Can I Take an MPN Treatment Holiday?

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Topics include: Treatments

In this “Ask the Expert” segment featuring Dr. Kim-Hien T. Dao from OHSU Knight Cancer Institute, she responds to Kent’s question, “Is it possible to take a drug holiday, and if so for how long?” Dr. Dao explains how she would approach this situation for patients, specifically, why the patient would want a break from treatment. 

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Please remember the opinions expressed on Patient Power are not necessarily the views of our sponsors, contributors, partners or Patient Power. Our discussions are not a substitute for seeking medical advice or care from your own doctor. That’s how you’ll get care that’s most appropriate for you.        

Andrew Schorr:

Kent wrote in with this question.  He says, “I've been on hydroxyurea (Hydrea) for several years.  Is it possible to take a drug holiday, and if so for how long?  And how frequently should I see my doctor?” 

Dr. Dao:

Yes.  I think this question does come up with patients.  The question is why do they want a hydroxyurea holiday?  Is it because they have some symptoms that are not controlled or a side effect of hydroxyurea.  Do they have ulcers?  Do they have night sweats that are bothersome?  So I think getting to the bottom of why the patient is asking this question is important because that may, you know, change your treatment plan for this patient. 

Taking a hydroxyurea holiday is feasible, but, you know, recognizing that the drug has a very short, you know, effect.  So within a week you might start to see some of the issues of high hematocrit, high platelet or high white count come up.  So these patients should be monitored very closely, initially maybe weekly.  And then if they restart the drug, then also monitoring that, you know, reinitiation closely as well.  So there are ways to give them a brief holiday, but we have to understand why and then maybe make a treatment plan that makes sense.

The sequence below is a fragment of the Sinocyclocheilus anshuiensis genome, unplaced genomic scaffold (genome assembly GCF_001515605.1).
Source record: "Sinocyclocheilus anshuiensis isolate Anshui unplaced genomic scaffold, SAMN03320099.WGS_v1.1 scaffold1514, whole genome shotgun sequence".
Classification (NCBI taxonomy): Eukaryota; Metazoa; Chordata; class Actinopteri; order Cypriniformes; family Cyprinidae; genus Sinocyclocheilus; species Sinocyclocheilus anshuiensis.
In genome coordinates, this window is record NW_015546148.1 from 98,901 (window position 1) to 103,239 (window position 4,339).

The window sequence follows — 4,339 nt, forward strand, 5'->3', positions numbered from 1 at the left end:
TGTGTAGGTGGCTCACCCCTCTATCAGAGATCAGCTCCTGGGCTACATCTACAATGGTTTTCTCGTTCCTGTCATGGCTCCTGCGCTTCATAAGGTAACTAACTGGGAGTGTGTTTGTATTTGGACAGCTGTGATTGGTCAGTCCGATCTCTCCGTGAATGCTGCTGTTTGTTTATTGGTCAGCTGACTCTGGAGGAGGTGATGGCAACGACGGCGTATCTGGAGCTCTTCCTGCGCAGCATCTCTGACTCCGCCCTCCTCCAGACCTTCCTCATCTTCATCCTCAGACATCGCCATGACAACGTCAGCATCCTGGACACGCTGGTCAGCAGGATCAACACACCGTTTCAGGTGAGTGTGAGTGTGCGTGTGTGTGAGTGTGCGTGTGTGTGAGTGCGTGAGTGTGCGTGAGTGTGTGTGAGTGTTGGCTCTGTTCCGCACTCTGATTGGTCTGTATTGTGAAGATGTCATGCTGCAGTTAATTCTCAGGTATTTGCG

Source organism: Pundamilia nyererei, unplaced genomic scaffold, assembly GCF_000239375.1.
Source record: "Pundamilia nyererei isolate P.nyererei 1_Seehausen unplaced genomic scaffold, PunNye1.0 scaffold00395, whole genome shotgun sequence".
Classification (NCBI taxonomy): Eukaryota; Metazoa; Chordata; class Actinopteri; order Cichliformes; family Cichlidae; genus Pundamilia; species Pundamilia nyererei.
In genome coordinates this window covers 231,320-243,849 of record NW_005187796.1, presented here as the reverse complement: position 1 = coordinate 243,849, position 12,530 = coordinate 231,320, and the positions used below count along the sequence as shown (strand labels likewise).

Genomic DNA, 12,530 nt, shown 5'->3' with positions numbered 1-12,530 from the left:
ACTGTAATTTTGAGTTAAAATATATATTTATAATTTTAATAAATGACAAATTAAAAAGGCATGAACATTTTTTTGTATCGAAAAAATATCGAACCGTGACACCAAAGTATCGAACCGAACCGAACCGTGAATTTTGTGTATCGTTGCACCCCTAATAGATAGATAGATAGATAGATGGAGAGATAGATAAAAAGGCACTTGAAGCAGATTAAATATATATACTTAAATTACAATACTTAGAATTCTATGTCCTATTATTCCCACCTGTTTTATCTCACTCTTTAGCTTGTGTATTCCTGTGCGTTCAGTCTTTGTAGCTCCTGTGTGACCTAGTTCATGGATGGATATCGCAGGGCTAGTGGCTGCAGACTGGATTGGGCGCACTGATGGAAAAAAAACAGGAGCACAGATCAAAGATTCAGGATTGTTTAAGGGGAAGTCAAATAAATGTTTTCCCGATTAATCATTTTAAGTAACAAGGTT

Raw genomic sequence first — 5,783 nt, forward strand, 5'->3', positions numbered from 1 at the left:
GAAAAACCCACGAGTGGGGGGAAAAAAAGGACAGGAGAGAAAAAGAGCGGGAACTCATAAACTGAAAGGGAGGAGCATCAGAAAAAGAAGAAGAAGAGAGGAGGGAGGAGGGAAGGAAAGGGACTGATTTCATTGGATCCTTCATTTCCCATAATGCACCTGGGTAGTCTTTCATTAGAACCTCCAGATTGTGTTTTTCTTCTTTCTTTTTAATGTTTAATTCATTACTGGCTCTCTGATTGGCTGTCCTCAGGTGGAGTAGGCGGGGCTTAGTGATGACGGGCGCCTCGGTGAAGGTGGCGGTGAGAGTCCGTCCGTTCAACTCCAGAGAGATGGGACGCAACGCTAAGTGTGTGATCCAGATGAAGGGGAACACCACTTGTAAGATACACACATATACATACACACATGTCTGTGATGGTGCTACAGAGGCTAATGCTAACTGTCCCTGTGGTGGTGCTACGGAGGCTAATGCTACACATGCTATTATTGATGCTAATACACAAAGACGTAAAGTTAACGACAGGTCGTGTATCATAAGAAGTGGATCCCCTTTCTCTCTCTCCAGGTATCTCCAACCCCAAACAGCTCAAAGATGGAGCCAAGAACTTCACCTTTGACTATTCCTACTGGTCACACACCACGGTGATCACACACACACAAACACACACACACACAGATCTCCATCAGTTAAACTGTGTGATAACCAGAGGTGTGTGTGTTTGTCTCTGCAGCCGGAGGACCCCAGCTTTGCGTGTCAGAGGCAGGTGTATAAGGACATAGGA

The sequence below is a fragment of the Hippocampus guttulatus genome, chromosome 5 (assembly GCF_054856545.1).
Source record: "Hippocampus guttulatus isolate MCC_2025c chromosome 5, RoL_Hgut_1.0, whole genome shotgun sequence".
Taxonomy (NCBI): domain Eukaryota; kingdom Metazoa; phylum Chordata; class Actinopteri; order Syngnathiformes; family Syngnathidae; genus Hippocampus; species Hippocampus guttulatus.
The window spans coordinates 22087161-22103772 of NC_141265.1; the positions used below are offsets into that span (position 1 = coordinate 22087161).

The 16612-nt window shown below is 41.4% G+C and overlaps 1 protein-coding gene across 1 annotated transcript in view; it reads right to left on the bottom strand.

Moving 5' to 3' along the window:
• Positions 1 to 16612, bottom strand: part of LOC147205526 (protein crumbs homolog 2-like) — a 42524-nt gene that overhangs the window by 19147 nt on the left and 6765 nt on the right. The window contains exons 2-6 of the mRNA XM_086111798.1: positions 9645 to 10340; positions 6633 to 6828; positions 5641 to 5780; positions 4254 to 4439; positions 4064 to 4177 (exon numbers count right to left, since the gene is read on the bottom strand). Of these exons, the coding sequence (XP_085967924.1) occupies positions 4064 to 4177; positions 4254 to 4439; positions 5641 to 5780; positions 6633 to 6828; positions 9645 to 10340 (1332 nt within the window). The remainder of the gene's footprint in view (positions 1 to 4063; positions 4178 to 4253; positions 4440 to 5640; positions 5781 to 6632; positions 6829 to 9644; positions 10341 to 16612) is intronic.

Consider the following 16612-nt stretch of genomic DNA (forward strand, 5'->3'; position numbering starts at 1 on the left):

Andrew Schorr:

Sound like you're not a big fan of it if the drug's working. 

Dr. Dao:

I think if it's working and the patient well tolerates, I think it's a really good drug as a first line for PV patients to give them that extra hematocrit control as long as there [are] no side effects that are untoward for the patients.  

Please remember the opinions expressed on Patient Power are not necessarily the views of our sponsors, contributors, partners or Patient Power. Our discussions are not a substitute for seeking medical advice or care from your own doctor. That’s how you’ll get care that’s most appropriate for you.

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Page last updated on November 3, 2015